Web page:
• A response that can combine practical assistance (around prison visiting, financial advice etc.) with work around feelings and relationships is particularly valued;
  • A prompt response (that is, at the point of imprisonment) to the family affected;
  • Talking directly to children about prison, what's happened and its impact on them is crucial;
  • Help and support for parents/carers to talk to their children about imprisonment;
  • Parents at home may struggle with separating their own needs from their children's in terms of the relationships with the imprisoned parent;
  • Not all crimes are the same in terms of the impact of parental imprisonment. Sex and serious violent crimes add layers of complexity and additional stigma;
  • Workers may need to engage with wider family networks, particularly grandparents;
  • It will often be necessary to liaise closely with a range of agencies to support the child affected by parental imprisonment;
  • Arrangements and suitability of the child attending prison visits. See Appendix 1: Additional Guidance for Schools;
  • Sharing Information. It is important to remember that this is a sensitive area for children and their family. Any information shared about the family's circumstances in relation to a family member in prison should be done in most cases with the child and family's consent and in a proportionate way.

Professionals working with a child, young person or family who they suspect may be impacted by a parent or significant family member in prison should consider the following:

  • Completing an EHA (or equivalent assessment for your local area) with the family and take the opportunity to explore the issues and its impact on the child/ren in the family;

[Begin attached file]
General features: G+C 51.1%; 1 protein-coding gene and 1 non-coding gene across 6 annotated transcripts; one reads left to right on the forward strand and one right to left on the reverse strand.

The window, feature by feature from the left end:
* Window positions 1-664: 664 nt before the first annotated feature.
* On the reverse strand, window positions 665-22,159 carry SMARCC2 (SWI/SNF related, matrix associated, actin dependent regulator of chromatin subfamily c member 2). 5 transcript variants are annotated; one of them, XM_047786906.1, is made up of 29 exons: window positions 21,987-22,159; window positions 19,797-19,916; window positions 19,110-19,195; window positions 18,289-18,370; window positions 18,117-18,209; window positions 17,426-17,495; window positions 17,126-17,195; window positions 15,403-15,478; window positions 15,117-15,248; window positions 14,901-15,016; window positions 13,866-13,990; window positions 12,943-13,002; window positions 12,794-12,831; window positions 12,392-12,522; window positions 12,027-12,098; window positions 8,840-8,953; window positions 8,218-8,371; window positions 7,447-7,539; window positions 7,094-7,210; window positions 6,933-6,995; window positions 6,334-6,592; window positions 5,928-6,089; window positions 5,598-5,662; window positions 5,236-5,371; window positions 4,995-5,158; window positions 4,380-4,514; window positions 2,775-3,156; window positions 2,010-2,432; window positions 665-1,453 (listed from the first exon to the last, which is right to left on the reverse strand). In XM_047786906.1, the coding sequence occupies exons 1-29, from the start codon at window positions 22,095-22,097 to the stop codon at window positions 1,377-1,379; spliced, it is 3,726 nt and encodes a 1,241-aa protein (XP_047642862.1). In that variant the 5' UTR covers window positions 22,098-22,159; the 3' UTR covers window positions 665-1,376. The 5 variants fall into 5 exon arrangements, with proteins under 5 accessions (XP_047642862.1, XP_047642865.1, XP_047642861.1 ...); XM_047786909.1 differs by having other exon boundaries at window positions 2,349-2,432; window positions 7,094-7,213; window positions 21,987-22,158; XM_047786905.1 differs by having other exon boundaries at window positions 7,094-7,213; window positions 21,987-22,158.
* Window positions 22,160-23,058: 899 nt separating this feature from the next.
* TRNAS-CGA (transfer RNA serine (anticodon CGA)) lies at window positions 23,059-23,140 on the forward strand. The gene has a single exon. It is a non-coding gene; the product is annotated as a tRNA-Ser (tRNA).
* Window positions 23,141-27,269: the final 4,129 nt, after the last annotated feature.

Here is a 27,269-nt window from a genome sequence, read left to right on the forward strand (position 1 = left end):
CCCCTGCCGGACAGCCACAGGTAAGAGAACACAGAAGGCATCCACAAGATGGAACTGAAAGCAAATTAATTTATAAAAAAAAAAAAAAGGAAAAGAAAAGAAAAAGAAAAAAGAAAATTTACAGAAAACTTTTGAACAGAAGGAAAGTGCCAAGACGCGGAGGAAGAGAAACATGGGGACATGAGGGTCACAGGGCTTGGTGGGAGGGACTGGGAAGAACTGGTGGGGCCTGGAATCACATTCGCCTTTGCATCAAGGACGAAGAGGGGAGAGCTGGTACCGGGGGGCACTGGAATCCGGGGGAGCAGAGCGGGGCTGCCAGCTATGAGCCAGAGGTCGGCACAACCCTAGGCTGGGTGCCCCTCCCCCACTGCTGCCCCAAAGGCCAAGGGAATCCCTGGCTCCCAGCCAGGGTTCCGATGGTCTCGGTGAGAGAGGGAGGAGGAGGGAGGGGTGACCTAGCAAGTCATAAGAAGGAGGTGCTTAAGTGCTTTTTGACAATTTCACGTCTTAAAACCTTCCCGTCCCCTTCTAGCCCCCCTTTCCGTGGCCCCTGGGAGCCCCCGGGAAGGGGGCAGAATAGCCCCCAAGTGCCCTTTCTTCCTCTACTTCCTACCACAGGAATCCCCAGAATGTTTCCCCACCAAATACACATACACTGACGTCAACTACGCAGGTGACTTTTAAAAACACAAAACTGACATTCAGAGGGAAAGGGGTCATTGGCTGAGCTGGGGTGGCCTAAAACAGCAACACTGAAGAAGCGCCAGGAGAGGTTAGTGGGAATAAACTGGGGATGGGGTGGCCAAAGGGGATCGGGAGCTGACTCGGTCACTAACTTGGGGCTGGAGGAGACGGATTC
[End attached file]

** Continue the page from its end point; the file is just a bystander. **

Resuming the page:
• The professional should be aware of the different stages of a prisoner’s sentence such as pre-arrest, arrest, sentencing, custody, review, pre-release and resettlement which can all bring up different challenges for the family;
  • Professionals should be aware of the challenges that families face (see Section 3, Impact of Parental Imprisonment on a Child) and aware of what services are available to support them;
  • Professionals should know how to find out about what services are available so they can combine the offer of practical assistance (around prison visiting, financial and housing advice etc) with support around feelings of confusion, anger, anxiety, shock, denial, guilt and depression which the child may experience.

Appendices adapted from: Guidelines for working with children who have a 'family' member in prison. Oxfordshire County Council 2009

Children who have a parent in prison are at high risk of poor school attendance and having poor academic success. The more aware school staff can be of the issues involved for the child, the more chances that child has of continuing to achieve and thrive at school. If you are a teacher or work in a school, here are some basic principles: